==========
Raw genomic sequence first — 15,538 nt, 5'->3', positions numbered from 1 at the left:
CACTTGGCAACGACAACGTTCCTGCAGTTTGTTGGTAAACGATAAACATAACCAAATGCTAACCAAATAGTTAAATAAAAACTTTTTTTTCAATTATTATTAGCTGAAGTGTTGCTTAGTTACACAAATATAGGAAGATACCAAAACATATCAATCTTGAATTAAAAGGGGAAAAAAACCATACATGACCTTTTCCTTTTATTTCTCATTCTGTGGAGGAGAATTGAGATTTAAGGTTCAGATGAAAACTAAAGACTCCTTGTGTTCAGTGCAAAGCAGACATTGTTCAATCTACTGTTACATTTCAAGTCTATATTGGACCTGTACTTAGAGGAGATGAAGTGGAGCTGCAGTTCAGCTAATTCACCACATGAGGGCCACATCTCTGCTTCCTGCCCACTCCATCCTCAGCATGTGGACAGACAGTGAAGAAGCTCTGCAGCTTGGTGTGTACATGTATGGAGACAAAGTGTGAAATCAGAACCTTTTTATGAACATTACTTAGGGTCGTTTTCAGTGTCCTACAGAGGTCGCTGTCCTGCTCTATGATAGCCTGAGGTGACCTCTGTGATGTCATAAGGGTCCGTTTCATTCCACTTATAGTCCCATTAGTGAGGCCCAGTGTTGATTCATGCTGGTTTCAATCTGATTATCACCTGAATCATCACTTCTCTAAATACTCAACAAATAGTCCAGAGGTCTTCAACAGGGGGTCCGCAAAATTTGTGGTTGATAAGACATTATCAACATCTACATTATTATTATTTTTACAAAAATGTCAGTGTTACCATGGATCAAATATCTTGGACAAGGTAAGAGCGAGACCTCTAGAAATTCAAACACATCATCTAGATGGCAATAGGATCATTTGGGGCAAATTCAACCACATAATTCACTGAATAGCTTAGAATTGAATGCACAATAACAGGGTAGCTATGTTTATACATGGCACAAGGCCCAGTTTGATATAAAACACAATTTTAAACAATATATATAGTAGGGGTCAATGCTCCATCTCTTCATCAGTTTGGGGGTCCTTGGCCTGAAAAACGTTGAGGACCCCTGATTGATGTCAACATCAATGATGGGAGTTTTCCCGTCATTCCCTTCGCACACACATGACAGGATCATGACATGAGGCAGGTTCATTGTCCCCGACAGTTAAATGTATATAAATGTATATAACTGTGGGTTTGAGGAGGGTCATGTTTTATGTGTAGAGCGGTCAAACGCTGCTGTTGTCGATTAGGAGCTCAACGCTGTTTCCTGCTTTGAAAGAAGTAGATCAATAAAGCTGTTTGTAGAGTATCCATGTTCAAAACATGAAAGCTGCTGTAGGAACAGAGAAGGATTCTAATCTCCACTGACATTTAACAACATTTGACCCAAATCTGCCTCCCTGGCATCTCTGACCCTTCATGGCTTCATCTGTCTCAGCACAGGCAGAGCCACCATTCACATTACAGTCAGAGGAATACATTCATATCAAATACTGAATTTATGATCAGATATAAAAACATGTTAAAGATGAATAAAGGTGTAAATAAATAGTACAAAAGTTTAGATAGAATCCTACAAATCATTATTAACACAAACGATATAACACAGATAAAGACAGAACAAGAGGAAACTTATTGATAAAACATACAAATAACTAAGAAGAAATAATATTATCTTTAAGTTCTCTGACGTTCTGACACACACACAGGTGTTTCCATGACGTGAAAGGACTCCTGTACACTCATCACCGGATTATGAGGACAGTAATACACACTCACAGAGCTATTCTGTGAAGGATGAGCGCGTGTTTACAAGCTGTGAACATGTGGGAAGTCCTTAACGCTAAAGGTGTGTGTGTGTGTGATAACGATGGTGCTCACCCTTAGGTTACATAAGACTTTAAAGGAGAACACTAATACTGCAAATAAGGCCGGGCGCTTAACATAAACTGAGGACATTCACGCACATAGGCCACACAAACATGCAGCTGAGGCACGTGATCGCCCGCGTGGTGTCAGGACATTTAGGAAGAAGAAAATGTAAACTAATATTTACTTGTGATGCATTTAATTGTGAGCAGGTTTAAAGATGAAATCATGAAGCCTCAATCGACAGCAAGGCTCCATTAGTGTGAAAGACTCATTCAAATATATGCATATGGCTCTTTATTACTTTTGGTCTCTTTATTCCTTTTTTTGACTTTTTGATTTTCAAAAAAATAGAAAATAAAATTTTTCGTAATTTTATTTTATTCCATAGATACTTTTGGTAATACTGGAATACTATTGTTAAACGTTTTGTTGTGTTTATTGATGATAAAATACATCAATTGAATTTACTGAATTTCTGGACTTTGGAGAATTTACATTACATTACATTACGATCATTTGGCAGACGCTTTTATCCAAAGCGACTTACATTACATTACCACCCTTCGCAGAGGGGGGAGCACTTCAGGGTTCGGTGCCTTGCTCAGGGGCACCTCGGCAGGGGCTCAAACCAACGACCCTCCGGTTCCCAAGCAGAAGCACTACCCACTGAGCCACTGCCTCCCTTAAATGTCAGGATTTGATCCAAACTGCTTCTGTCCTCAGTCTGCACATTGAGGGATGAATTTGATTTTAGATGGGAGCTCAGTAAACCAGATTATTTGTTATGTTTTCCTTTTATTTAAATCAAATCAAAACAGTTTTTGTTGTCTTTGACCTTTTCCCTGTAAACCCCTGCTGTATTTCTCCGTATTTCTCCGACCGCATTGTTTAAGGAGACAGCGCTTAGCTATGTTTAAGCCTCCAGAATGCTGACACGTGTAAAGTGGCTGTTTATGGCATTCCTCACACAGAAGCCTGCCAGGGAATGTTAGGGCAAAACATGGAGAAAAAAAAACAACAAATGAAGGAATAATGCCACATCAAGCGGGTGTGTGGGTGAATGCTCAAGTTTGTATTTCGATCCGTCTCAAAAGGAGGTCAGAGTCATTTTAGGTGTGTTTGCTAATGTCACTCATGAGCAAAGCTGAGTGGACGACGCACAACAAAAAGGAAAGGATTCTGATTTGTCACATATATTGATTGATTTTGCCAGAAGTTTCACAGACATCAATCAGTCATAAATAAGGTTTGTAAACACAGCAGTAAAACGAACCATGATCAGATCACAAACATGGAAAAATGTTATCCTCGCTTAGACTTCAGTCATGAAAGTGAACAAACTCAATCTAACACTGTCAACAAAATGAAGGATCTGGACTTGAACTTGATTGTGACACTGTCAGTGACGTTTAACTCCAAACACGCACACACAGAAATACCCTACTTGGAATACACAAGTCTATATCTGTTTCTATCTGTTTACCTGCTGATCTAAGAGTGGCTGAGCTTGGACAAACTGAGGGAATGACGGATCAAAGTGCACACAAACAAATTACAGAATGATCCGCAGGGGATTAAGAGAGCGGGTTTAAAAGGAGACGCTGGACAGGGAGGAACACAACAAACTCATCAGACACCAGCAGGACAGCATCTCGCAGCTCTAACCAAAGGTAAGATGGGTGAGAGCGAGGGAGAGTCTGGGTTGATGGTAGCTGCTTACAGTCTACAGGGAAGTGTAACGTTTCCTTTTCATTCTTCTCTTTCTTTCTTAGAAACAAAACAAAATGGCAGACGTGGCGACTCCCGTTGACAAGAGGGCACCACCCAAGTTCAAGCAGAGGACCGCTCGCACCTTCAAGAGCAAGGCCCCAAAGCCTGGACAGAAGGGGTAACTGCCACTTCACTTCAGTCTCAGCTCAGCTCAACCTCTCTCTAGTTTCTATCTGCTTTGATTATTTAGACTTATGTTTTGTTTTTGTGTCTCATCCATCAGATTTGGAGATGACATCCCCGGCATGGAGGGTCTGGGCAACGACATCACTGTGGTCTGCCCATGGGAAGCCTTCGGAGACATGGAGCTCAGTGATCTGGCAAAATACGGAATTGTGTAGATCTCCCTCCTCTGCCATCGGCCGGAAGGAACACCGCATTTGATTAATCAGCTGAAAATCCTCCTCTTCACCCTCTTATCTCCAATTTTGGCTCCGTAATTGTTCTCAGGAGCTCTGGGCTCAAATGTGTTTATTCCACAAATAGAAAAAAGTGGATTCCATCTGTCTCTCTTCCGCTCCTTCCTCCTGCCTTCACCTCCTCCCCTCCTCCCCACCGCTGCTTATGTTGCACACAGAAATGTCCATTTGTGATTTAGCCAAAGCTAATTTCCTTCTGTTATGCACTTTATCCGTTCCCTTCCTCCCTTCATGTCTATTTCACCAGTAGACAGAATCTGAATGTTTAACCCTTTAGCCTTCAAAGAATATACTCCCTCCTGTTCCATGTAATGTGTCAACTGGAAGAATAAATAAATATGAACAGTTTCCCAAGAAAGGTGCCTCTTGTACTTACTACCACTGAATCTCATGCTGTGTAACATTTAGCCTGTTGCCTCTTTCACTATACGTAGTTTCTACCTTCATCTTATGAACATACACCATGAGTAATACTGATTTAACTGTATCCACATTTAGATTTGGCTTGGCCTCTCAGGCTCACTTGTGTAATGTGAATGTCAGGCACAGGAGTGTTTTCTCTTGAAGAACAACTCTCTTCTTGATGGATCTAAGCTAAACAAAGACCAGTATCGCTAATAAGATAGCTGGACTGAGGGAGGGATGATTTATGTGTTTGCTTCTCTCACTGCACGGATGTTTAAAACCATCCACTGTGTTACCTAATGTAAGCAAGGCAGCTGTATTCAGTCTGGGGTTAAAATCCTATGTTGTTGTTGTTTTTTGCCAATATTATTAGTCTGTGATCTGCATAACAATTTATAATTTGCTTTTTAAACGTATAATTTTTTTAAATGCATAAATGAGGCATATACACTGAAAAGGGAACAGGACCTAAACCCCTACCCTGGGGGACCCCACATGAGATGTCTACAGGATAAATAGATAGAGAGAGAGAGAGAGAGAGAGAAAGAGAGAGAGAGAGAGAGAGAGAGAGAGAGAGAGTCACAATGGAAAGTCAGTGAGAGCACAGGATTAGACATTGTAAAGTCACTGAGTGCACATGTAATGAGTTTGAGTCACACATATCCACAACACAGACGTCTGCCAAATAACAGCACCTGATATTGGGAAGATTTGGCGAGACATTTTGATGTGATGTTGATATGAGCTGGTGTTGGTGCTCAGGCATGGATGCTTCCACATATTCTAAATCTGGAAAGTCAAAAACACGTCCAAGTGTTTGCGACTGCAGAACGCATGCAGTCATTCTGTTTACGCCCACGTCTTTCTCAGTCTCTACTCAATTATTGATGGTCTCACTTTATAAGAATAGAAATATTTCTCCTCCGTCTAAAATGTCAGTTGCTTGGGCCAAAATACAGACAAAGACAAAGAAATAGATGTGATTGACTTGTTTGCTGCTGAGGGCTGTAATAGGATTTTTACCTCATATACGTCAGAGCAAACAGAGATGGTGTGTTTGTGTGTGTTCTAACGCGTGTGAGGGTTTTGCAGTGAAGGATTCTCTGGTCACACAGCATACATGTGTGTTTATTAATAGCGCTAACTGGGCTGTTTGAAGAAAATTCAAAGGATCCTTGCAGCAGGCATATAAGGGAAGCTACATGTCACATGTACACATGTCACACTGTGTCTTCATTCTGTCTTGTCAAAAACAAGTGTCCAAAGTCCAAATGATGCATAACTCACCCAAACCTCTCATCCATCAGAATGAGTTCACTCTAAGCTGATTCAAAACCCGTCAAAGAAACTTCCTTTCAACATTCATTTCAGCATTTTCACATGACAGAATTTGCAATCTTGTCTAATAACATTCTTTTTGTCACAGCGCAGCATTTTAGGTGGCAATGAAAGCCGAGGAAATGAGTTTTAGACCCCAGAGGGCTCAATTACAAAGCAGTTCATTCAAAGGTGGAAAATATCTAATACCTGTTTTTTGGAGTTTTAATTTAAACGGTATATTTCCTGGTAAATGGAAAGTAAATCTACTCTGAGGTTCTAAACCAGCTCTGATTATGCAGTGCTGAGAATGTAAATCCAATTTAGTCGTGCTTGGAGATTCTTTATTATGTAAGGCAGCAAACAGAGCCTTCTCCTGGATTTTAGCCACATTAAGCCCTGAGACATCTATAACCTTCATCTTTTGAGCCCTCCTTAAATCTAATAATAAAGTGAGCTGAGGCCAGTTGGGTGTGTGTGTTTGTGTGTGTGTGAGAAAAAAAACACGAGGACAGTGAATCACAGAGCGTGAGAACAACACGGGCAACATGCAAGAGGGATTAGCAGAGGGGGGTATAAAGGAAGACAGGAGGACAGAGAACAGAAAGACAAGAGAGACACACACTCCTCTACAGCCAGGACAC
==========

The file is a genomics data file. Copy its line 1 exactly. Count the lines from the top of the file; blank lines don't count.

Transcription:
Raw genomic sequence first — 15,538 nt, 5'->3', positions numbered from 1 at the left: